Here’s my initial take on DECC’s new energy planning toy, My2050, launched this week. The aim is to cut emissions to 20% of 1990 levels by 2050 and keep the lights on. There are screenshots of my choices below.

Of course, the emissions target is probably too generous and fails to reflect the latest science, and given the limitations of the choices presented, the tool is inevitably crude. But it presents some interesting dilemmas even so.

The first is how hard it is to hit 20% without completely electrifying space heating and transport fuel, which is something I have advocated for some time. This really is the only way to decarbonise home heat and transport; biogas from anaerobic digestion will help, but the resource doesn’t look big enough to supply both sectors, certainly in Britain.

The next is the model’s sensitivity economic growth; you seem to have to opt for pretty much steady state manufacturing to have any chance of hitting the target, implying zero growth for forty years. This may be right, but did DECC really mean to say so?

On the plus side, you can cut emissions by four fifths with relatively little behaviour change: room temperatures at 17C rather than 17.5C today, and 25% of journeys taken by public transport, which would make my 2050 easier to sell politically. I’ve assumed three quarters of homes have additional insulation.

In terms of the energy supply, it’s encouraging the target can be achieved with no nuclear (should you object); no CCS (not commercially available yet); and only moderate growth in onshore wind (double today’s capacity). But to make it work you need maximum offshore wind, wave, hydro and solar. A scenario including 40,000 offshore wind turbines, against just 436 today, may sound a stretch, but this is a forty year view. It would require huge amounts of balancing fossil capacity, energy storage, smart grids or a supergrid. Alternatively, you can trim the offshore renewables by half and raise nuclear to four times today’s capacity and achieve the same result.

One drawback is that the fossil fuel supply is lumped together in a single variable: no accounting for peak oil here. Nor is the fossil electricity generating capacity broken down. It would be far better if the model controlled oil, gas and coal supplies and generation individually. I opted for a fossil fuel supply that halves by 2050.

When I clicked ‘submit’ I was surprised find I had condemned a land area the size of Wales to grow nothing but biofuels, when I thought I had set that slider to zero. It turns out that’s the minimum setting, which is clearly wrong: there’s not enough land in Wales or anywhere else, and it should be possible to opt for zero. DECC should disagregate anaerobic digestion and sustainable forestry-based fuels from arable biofuel crops, and spell out the impact on agriculture. It should also put price tags on all the scenarios.

Click to enlarge.

Click to enlarge.


  • Andrew DeWit

    Looks pretty serious indeed. The Japanese elite are still desperately ignoring it, fixated on domestic politics.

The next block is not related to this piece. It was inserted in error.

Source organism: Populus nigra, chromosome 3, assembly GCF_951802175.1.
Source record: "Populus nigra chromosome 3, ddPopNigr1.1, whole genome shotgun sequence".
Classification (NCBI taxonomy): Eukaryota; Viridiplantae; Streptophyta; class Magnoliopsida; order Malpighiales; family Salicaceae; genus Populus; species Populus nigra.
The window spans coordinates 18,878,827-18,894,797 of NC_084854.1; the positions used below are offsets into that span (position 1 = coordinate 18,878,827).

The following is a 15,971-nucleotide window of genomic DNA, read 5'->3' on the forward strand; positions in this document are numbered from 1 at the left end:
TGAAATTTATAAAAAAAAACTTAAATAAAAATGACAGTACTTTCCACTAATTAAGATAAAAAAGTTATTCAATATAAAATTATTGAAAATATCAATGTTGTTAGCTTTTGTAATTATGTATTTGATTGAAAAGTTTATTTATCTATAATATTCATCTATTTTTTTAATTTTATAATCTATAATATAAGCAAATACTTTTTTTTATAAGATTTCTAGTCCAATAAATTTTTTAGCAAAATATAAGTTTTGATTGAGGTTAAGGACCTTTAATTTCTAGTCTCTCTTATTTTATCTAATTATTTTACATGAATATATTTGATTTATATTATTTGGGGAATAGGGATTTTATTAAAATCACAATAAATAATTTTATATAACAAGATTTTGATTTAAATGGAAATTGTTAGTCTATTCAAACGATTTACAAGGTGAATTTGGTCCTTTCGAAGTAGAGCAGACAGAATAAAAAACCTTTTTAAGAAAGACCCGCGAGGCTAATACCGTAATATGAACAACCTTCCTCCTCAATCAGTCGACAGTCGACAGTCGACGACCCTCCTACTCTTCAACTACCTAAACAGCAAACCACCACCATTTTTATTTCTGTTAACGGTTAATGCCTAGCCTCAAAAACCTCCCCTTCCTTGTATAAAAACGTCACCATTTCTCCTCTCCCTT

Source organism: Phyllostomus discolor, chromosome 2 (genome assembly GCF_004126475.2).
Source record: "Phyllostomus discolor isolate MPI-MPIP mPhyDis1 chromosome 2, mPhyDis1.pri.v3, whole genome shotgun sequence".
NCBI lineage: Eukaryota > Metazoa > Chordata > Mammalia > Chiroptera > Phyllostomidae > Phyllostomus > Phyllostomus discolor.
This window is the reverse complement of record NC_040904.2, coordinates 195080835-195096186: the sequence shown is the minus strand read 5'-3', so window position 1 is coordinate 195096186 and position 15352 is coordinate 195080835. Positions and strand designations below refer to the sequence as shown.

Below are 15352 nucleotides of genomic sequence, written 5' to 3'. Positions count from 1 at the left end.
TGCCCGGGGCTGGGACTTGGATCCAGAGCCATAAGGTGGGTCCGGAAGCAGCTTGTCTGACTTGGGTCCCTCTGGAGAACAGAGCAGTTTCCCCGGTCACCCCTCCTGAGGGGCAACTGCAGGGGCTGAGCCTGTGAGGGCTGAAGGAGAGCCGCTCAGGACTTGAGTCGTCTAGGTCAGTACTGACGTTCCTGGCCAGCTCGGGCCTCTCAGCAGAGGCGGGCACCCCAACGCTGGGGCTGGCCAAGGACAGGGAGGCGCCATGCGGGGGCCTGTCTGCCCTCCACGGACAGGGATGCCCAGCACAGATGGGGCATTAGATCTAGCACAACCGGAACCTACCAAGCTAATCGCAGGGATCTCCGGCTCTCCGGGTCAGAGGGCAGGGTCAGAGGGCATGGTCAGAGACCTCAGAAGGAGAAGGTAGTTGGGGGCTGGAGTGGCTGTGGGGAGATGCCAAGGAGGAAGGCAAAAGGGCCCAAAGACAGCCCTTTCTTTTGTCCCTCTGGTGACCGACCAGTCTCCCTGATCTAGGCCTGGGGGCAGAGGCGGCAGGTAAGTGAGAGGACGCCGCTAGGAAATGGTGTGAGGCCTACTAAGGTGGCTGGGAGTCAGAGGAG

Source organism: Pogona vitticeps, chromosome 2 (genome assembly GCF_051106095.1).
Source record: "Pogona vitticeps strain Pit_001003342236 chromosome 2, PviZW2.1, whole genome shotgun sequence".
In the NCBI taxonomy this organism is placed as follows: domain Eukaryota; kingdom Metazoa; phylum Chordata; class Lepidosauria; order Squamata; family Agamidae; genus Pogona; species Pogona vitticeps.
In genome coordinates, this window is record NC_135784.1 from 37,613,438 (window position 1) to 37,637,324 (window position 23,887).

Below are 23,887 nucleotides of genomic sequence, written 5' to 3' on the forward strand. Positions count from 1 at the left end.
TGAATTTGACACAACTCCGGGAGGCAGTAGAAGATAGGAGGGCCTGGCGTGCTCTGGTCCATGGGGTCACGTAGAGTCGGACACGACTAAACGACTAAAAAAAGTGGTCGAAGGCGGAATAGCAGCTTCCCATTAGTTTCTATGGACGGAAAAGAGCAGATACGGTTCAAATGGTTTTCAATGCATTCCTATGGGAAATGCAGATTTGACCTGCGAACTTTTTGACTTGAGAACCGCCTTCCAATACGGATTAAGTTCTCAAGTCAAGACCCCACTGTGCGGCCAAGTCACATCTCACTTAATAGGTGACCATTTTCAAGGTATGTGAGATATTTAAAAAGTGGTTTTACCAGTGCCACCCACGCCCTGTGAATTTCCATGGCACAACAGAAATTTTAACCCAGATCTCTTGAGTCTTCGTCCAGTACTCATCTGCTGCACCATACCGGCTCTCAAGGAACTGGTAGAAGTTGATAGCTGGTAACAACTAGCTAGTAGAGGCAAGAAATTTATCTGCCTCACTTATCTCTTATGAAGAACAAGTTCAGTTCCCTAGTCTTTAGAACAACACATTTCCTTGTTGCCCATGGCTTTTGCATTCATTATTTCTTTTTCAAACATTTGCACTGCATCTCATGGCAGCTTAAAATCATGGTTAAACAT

• David – thanks very much, I’ll take a look. But what do you make of my comment about the 20% target depending on zero economic growth to 2050? I couldn’t hit the target without assuming no growth. Is that really what your model is telling us?

  • Lana

    I am also surprised by the inclusion of Biofuels as a necessary component. What will be the impact on food prices? We are going to need more land area available for agriculture in the UK, due to rising oil prices, since global agriculture is heavily dependent on oil (fertilisers, pesticides, transport). If vast areas of land are turned over to biofuels to power our cars, its likely millions of people around the world will go hungry. So the medicine could be worse than the disease (climate change).

  • Tony Weddle

    Anaerobic digestion requires bio-waste. Where will this come from and what are the impacts of diverting it from, say, enriching soils? I recently came across some data that claimed the world uses about half the energy that all plants absorb from the sun and convert into biomass. In the US, the figure is twice as much energy is consumed as is contained in biomass. I assume that the figure is much worse in the UK and, of course, we need to grow some food and have some habitat for other species. So you’re right to doubt anaerobic digestion’s scalability – I don’t think there is any chance at all.

    Zero growth to achieve targets also sounds likely (probably even negative growth), but I doubt any government organisation would admit to that.

    Electric transport won’t help in the long term as vehicles require a prodigious amount of oil to produce (currently, anywhere from two years petrol use upwards, I believe).

    • Tony, there’s no competition between biogas and fertilizer; anaerobic digestion produces both. The UK biogas resource is estimated at about the equivalent of about 15% of total transport energy.

      Conventional cars also take a lot of energy to produce, but unlike them, EVs require no oil for fuel and can be powered on renewable electricity. Obviously we have to find alternative energy sources to replace fossil fuels in all sorts of manufacturing applications.

  • andrew needham

    Pleased to read your article in Energy World this month re DECC 2050.

    The agricultural sector is responsible for 8% of the UK’s greenhouse gas emissions, with particular problems associated with nitrous oxide and methane.

    Its difficult to see how this could be achieved for agriculture.

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